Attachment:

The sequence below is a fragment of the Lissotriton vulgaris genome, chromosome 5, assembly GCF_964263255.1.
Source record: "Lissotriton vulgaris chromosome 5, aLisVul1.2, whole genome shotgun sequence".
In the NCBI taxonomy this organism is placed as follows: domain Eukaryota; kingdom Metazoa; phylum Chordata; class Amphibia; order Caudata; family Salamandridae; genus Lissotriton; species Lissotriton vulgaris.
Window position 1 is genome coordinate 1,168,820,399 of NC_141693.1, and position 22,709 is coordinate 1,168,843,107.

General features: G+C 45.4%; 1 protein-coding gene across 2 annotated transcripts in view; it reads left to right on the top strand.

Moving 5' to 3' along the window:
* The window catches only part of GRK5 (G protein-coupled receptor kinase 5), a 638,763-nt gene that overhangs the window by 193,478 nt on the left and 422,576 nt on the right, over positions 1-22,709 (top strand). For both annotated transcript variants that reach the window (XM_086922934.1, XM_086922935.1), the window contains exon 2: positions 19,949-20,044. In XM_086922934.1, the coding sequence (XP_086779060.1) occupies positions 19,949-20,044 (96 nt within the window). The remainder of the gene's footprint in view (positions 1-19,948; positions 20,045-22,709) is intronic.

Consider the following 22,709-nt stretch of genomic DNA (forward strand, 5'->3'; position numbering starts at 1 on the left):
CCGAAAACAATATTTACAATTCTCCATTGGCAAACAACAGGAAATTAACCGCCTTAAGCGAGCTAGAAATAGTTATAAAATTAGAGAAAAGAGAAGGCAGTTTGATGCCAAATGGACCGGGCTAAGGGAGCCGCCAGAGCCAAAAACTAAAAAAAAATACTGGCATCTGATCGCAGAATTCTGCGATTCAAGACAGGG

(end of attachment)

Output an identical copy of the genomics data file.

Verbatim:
The sequence below is a fragment of the Lissotriton vulgaris genome, chromosome 5, assembly GCF_964263255.1.
Source record: "Lissotriton vulgaris chromosome 5, aLisVul1.2, whole genome shotgun sequence".
In the NCBI taxonomy this organism is placed as follows: domain Eukaryota; kingdom Metazoa; phylum Chordata; class Amphibia; order Caudata; family Salamandridae; genus Lissotriton; species Lissotriton vulgaris.
Window position 1 is genome coordinate 1,168,820,399 of NC_141693.1, and position 22,709 is coordinate 1,168,843,107.

General features: G+C 45.4%; 1 protein-coding gene across 2 annotated transcripts in view; it reads left to right on the top strand.

Moving 5' to 3' along the window:
* The window catches only part of GRK5 (G protein-coupled receptor kinase 5), a 638,763-nt gene that overhangs the window by 193,478 nt on the left and 422,576 nt on the right, over positions 1-22,709 (top strand). For both annotated transcript variants that reach the window (XM_086922934.1, XM_086922935.1), the window contains exon 2: positions 19,949-20,044. In XM_086922934.1, the coding sequence (XP_086779060.1) occupies positions 19,949-20,044 (96 nt within the window). The remainder of the gene's footprint in view (positions 1-19,948; positions 20,045-22,709) is intronic.

Consider the following 22,709-nt stretch of genomic DNA (forward strand, 5'->3'; position numbering starts at 1 on the left):
CCGAAAACAATATTTACAATTCTCCATTGGCAAACAACAGGAAATTAACCGCCTTAAGCGAGCTAGAAATAGTTATAAAATTAGAGAAAAGAGAAGGCAGTTTGATGCCAAATGGACCGGGCTAAGGGAGCCGCCAGAGCCAAAAACTAAAAAAAAATACTGGCATCTGATCGCAGAATTCTGCGATTCAAGACAGGG